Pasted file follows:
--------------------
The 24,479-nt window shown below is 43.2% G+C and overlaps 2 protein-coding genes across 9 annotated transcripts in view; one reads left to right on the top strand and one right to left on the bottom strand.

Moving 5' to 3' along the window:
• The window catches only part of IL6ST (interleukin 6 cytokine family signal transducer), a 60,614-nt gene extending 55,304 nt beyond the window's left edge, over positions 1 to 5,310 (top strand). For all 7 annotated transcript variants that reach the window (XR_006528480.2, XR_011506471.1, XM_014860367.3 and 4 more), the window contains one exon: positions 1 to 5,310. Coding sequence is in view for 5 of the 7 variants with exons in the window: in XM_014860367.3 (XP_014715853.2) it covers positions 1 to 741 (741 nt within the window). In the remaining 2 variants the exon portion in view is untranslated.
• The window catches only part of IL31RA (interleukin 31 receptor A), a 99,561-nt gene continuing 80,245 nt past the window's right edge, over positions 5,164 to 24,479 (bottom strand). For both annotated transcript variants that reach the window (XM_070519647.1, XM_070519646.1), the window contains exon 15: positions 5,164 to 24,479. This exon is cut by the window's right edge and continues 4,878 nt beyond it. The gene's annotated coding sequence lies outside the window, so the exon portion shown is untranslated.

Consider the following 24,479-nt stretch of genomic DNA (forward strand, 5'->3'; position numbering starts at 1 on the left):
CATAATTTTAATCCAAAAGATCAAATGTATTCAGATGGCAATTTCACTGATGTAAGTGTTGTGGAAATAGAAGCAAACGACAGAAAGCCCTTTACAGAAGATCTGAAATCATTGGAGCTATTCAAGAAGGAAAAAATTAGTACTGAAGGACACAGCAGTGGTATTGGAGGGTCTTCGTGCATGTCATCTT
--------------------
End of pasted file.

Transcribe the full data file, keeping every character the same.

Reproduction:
The 24,479-nt window shown below is 43.2% G+C and overlaps 2 protein-coding genes across 9 annotated transcripts in view; one reads left to right on the top strand and one right to left on the bottom strand.

Moving 5' to 3' along the window:
• The window catches only part of IL6ST (interleukin 6 cytokine family signal transducer), a 60,614-nt gene extending 55,304 nt beyond the window's left edge, over positions 1 to 5,310 (top strand). For all 7 annotated transcript variants that reach the window (XR_006528480.2, XR_011506471.1, XM_014860367.3 and 4 more), the window contains one exon: positions 1 to 5,310. Coding sequence is in view for 5 of the 7 variants with exons in the window: in XM_014860367.3 (XP_014715853.2) it covers positions 1 to 741 (741 nt within the window). In the remaining 2 variants the exon portion in view is untranslated.
• The window catches only part of IL31RA (interleukin 31 receptor A), a 99,561-nt gene continuing 80,245 nt past the window's right edge, over positions 5,164 to 24,479 (bottom strand). For both annotated transcript variants that reach the window (XM_070519647.1, XM_070519646.1), the window contains exon 15: positions 5,164 to 24,479. This exon is cut by the window's right edge and continues 4,878 nt beyond it. The gene's annotated coding sequence lies outside the window, so the exon portion shown is untranslated.

Consider the following 24,479-nt stretch of genomic DNA (forward strand, 5'->3'; position numbering starts at 1 on the left):
CATAATTTTAATCCAAAAGATCAAATGTATTCAGATGGCAATTTCACTGATGTAAGTGTTGTGGAAATAGAAGCAAACGACAGAAAGCCCTTTACAGAAGATCTGAAATCATTGGAGCTATTCAAGAAGGAAAAAATTAGTACTGAAGGACACAGCAGTGGTATTGGAGGGTCTTCGTGCATGTCATCTT